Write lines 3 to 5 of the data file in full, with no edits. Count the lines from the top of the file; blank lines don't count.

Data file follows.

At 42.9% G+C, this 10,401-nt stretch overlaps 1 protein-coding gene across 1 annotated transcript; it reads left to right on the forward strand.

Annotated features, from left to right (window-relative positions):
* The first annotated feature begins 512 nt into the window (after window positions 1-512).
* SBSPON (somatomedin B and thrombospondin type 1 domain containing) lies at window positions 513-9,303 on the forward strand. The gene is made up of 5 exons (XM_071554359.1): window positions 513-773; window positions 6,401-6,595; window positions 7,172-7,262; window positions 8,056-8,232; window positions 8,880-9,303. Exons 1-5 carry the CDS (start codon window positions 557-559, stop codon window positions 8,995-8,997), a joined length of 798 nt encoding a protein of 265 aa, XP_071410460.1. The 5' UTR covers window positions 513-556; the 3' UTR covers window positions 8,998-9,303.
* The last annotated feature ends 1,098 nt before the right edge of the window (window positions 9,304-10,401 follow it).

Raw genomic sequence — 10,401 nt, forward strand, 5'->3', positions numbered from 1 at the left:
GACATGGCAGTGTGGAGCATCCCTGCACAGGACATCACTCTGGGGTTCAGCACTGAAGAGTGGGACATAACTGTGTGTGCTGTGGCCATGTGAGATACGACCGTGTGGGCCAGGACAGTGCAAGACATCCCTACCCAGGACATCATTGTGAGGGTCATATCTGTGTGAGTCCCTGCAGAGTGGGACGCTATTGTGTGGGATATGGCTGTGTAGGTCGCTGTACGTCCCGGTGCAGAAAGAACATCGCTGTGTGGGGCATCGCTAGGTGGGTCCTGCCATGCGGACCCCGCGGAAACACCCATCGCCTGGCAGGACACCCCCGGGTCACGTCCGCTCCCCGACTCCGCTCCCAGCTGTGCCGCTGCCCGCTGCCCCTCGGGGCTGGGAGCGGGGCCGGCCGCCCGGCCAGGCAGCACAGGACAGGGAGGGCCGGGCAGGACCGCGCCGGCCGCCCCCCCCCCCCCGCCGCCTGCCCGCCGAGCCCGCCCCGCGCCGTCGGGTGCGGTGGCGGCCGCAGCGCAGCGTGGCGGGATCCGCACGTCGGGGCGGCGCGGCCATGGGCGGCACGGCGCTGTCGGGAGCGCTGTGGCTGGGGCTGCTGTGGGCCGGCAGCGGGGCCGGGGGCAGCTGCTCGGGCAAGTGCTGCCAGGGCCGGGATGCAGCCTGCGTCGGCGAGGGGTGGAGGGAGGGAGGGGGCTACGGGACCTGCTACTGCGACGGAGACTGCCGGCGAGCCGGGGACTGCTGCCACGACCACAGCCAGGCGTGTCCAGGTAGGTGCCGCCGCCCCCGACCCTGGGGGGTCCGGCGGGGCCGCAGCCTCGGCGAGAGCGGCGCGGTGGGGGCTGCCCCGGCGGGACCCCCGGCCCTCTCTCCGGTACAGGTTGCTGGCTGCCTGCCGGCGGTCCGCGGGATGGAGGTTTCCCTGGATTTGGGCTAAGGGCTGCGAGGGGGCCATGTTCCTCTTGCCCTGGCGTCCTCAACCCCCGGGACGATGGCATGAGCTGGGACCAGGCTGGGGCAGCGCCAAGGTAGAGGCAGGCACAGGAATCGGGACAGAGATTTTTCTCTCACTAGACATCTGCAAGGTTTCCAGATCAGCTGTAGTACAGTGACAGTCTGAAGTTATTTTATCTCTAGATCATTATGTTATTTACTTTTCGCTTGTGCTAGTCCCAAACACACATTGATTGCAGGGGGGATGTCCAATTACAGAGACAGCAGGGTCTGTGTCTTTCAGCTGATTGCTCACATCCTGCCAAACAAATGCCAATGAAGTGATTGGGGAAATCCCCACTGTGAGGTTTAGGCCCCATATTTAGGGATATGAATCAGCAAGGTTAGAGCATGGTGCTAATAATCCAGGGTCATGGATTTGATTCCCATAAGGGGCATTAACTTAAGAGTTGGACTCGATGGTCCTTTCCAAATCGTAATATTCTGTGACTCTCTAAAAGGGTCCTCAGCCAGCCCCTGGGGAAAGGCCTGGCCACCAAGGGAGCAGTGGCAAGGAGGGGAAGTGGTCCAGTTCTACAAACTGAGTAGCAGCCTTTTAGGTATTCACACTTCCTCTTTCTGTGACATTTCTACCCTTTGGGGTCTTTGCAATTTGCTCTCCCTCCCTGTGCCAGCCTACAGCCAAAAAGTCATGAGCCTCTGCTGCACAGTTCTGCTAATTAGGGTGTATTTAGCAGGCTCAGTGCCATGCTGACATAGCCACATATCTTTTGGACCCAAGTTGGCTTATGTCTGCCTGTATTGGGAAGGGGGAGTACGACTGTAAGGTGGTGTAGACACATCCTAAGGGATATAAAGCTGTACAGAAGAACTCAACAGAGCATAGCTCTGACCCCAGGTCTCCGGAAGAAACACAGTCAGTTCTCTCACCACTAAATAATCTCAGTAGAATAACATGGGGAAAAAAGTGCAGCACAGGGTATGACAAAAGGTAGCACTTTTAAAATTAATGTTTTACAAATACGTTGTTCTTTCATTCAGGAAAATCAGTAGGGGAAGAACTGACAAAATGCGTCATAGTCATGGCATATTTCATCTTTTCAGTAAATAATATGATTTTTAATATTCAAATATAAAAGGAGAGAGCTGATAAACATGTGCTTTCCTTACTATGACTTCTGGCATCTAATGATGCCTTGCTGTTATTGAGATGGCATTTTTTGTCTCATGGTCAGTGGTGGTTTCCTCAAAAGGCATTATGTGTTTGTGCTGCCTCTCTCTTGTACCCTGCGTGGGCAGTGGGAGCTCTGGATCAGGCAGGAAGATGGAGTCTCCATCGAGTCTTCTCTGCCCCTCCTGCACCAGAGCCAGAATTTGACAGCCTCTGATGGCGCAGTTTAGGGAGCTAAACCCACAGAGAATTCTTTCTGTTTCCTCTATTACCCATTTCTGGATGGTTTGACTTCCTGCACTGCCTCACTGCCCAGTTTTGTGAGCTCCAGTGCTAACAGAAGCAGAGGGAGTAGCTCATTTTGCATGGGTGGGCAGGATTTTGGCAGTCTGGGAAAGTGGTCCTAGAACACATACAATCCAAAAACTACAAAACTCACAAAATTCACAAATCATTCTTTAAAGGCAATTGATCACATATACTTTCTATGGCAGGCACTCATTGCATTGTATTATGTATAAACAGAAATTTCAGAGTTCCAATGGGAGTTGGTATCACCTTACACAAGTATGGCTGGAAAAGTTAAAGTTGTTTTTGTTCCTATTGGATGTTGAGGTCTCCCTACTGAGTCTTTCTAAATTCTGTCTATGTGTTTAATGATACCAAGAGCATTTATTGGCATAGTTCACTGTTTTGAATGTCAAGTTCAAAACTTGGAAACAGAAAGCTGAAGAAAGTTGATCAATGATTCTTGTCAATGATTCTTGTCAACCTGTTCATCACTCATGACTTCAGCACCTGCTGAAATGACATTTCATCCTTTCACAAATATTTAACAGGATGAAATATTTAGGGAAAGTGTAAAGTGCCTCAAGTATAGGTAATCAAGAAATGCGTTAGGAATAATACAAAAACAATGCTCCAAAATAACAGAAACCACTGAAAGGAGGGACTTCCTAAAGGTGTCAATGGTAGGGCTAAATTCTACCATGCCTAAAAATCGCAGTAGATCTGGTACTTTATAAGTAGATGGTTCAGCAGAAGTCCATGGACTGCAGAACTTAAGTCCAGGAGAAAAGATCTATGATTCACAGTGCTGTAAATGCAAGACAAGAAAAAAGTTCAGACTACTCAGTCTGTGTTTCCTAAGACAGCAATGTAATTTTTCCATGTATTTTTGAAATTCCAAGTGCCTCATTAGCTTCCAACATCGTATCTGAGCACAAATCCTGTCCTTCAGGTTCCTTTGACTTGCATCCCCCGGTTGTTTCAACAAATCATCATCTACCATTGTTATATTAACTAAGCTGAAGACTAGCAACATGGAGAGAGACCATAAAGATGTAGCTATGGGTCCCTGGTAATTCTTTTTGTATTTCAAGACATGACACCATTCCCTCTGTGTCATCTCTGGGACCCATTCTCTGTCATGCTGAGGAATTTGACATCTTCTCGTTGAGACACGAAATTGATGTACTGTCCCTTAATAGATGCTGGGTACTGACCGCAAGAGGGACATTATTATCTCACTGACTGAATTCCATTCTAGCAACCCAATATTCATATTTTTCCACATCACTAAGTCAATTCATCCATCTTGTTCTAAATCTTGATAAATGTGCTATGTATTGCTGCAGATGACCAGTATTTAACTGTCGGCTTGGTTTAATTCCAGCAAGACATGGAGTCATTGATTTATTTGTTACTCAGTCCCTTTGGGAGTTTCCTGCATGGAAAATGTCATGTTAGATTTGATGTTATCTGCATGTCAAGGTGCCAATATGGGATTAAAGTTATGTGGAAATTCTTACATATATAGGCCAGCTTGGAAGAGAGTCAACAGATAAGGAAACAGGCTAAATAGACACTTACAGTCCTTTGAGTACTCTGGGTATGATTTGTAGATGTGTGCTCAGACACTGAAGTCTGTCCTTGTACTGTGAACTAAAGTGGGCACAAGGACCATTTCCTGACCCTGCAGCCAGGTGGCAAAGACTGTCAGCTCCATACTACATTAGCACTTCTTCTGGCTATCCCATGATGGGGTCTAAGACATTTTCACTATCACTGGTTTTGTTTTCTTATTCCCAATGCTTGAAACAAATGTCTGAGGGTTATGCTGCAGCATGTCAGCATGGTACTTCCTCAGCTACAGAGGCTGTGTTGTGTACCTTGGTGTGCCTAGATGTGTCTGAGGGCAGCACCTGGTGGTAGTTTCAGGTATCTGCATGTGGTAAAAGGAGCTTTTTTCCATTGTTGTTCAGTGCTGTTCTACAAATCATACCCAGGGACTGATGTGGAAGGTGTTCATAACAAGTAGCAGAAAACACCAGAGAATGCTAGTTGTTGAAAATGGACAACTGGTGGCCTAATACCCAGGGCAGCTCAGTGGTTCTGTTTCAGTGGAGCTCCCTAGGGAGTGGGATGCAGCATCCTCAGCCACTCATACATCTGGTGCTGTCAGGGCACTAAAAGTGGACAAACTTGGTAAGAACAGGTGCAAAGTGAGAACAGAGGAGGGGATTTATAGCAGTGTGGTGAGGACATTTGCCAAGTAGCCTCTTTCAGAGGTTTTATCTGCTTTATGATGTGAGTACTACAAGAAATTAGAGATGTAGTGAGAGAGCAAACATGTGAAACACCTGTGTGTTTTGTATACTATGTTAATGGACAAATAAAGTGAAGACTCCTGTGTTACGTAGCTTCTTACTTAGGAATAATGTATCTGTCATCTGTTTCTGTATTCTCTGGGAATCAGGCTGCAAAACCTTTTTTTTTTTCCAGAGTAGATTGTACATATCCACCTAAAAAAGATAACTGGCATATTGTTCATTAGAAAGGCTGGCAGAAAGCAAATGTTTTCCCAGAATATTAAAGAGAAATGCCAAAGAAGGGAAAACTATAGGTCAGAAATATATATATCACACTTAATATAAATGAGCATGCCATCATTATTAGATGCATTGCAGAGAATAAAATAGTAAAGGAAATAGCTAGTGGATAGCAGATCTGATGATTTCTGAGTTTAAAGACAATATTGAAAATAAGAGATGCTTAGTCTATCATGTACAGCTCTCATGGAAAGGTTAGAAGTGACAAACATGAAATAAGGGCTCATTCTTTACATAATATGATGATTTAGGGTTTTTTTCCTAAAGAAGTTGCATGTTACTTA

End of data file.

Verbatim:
* The first annotated feature begins 512 nt into the window (after window positions 1-512).
* SBSPON (somatomedin B and thrombospondin type 1 domain containing) lies at window positions 513-9,303 on the forward strand. The gene is made up of 5 exons (XM_071554359.1): window positions 513-773; window positions 6,401-6,595; window positions 7,172-7,262; window positions 8,056-8,232; window positions 8,880-9,303. Exons 1-5 carry the CDS (start codon window positions 557-559, stop codon window positions 8,995-8,997), a joined length of 798 nt encoding a protein of 265 aa, XP_071410460.1. The 5' UTR covers window positions 513-556; the 3' UTR covers window positions 8,998-9,303.
* The last annotated feature ends 1,098 nt before the right edge of the window (window positions 9,304-10,401 follow it).